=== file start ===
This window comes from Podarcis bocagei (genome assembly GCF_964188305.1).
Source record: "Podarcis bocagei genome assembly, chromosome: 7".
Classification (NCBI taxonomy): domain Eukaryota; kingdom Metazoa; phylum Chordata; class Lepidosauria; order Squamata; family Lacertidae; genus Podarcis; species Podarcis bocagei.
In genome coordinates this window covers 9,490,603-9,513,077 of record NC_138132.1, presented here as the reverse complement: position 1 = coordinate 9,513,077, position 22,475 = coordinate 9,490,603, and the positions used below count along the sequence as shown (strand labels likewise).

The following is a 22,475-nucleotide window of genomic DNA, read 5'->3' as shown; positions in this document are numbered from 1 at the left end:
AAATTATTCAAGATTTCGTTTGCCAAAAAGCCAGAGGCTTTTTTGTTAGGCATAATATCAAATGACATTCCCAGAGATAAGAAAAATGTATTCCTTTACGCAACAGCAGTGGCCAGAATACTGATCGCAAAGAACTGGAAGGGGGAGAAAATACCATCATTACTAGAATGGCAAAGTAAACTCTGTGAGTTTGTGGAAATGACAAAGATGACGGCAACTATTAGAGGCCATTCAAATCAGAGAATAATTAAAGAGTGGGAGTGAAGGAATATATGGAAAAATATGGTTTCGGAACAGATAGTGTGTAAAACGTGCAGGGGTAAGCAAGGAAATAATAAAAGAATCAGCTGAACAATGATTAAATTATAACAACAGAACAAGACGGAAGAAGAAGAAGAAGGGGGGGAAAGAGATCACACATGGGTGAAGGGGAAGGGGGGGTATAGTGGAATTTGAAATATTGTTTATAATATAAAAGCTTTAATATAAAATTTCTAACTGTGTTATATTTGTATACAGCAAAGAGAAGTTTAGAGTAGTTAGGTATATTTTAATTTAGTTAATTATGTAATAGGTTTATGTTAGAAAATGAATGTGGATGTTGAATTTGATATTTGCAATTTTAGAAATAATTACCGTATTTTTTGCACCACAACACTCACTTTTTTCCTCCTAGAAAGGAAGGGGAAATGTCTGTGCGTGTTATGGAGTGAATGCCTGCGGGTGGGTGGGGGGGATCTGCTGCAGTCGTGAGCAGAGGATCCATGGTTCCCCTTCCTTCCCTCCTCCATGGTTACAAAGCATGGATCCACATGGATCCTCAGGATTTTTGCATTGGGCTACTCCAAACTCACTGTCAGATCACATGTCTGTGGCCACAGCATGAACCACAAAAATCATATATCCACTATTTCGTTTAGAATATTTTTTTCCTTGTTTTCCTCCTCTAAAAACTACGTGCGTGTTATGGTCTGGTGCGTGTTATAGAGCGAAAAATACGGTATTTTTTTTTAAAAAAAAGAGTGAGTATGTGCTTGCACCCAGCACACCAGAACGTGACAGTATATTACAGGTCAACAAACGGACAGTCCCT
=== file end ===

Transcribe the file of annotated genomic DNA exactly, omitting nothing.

This window comes from Podarcis bocagei (genome assembly GCF_964188305.1).
Source record: "Podarcis bocagei genome assembly, chromosome: 7".
Classification (NCBI taxonomy): domain Eukaryota; kingdom Metazoa; phylum Chordata; class Lepidosauria; order Squamata; family Lacertidae; genus Podarcis; species Podarcis bocagei.
In genome coordinates this window covers 9,490,603-9,513,077 of record NC_138132.1, presented here as the reverse complement: position 1 = coordinate 9,513,077, position 22,475 = coordinate 9,490,603, and the positions used below count along the sequence as shown (strand labels likewise).

The following is a 22,475-nucleotide window of genomic DNA, read 5'->3' as shown; positions in this document are numbered from 1 at the left end:
AAATTATTCAAGATTTCGTTTGCCAAAAAGCCAGAGGCTTTTTTGTTAGGCATAATATCAAATGACATTCCCAGAGATAAGAAAAATGTATTCCTTTACGCAACAGCAGTGGCCAGAATACTGATCGCAAAGAACTGGAAGGGGGAGAAAATACCATCATTACTAGAATGGCAAAGTAAACTCTGTGAGTTTGTGGAAATGACAAAGATGACGGCAACTATTAGAGGCCATTCAAATCAGAGAATAATTAAAGAGTGGGAGTGAAGGAATATATGGAAAAATATGGTTTCGGAACAGATAGTGTGTAAAACGTGCAGGGGTAAGCAAGGAAATAATAAAAGAATCAGCTGAACAATGATTAAATTATAACAACAGAACAAGACGGAAGAAGAAGAAGAAGGGGGGGAAAGAGATCACACATGGGTGAAGGGGAAGGGGGGGTATAGTGGAATTTGAAATATTGTTTATAATATAAAAGCTTTAATATAAAATTTCTAACTGTGTTATATTTGTATACAGCAAAGAGAAGTTTAGAGTAGTTAGGTATATTTTAATTTAGTTAATTATGTAATAGGTTTATGTTAGAAAATGAATGTGGATGTTGAATTTGATATTTGCAATTTTAGAAATAATTACCGTATTTTTTGCACCACAACACTCACTTTTTTCCTCCTAGAAAGGAAGGGGAAATGTCTGTGCGTGTTATGGAGTGAATGCCTGCGGGTGGGTGGGGGGGATCTGCTGCAGTCGTGAGCAGAGGATCCATGGTTCCCCTTCCTTCCCTCCTCCATGGTTACAAAGCATGGATCCACATGGATCCTCAGGATTTTTGCATTGGGCTACTCCAAACTCACTGTCAGATCACATGTCTGTGGCCACAGCATGAACCACAAAAATCATATATCCACTATTTCGTTTAGAATATTTTTTTCCTTGTTTTCCTCCTCTAAAAACTACGTGCGTGTTATGGTCTGGTGCGTGTTATAGAGCGAAAAATACGGTATTTTTTTTTAAAAAAAAGAGTGAGTATGTGCTTGCACCCAGCACACCAGAACGTGACAGTATATTACAGGTCAACAAACGGACAGTCCCT